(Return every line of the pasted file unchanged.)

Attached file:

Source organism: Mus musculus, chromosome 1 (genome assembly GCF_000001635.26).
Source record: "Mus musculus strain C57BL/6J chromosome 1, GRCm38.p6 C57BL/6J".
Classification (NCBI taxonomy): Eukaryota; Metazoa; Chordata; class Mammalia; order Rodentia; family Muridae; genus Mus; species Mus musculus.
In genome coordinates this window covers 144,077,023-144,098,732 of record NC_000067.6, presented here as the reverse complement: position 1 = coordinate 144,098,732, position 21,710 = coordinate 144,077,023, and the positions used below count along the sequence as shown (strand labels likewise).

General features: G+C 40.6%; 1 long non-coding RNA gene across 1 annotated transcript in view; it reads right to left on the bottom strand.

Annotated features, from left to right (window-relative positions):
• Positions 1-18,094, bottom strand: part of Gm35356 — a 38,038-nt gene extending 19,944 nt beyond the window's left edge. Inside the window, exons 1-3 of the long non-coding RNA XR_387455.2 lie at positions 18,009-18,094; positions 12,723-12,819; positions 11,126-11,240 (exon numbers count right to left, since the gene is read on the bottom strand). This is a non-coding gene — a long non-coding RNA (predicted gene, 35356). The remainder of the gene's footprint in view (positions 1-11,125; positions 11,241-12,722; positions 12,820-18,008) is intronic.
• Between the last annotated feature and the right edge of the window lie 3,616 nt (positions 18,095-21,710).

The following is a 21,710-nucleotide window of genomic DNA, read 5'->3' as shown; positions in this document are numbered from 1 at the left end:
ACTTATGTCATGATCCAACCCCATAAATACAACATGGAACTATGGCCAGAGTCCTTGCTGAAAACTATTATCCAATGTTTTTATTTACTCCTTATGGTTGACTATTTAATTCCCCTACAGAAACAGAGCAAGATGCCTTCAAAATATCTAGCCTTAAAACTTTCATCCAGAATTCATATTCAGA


Source organism: Mus musculus, chromosome 1 (genome assembly GCF_000001635.26).
Source record: "Mus musculus strain C57BL/6J chromosome 1, GRCm38.p6 C57BL/6J".
Classification (NCBI taxonomy): Eukaryota; Metazoa; Chordata; class Mammalia; order Rodentia; family Muridae; genus Mus; species Mus musculus.
In genome coordinates this window covers 144,077,023-144,098,732 of record NC_000067.6, presented here as the reverse complement: position 1 = coordinate 144,098,732, position 21,710 = coordinate 144,077,023, and the positions used below count along the sequence as shown (strand labels likewise).

General features: G+C 40.6%; 1 long non-coding RNA gene across 1 annotated transcript in view; it reads right to left on the bottom strand.

Annotated features, from left to right (window-relative positions):
• Positions 1-18,094, bottom strand: part of Gm35356 — a 38,038-nt gene extending 19,944 nt beyond the window's left edge. Inside the window, exons 1-3 of the long non-coding RNA XR_387455.2 lie at positions 18,009-18,094; positions 12,723-12,819; positions 11,126-11,240 (exon numbers count right to left, since the gene is read on the bottom strand). This is a non-coding gene — a long non-coding RNA (predicted gene, 35356). The remainder of the gene's footprint in view (positions 1-11,125; positions 11,241-12,722; positions 12,820-18,008) is intronic.
• Between the last annotated feature and the right edge of the window lie 3,616 nt (positions 18,095-21,710).

The following is a 21,710-nucleotide window of genomic DNA, read 5'->3' as shown; positions in this document are numbered from 1 at the left end:
ACTTATGTCATGATCCAACCCCATAAATACAACATGGAACTATGGCCAGAGTCCTTGCTGAAAACTATTATCCAATGTTTTTATTTACTCCTTATGGTTGACTATTTAATTCCCCTACAGAAACAGAGCAAGATGCCTTCAAAATATCTAGCCTTAAAACTTTCATCCAGAATTCATATTCAGA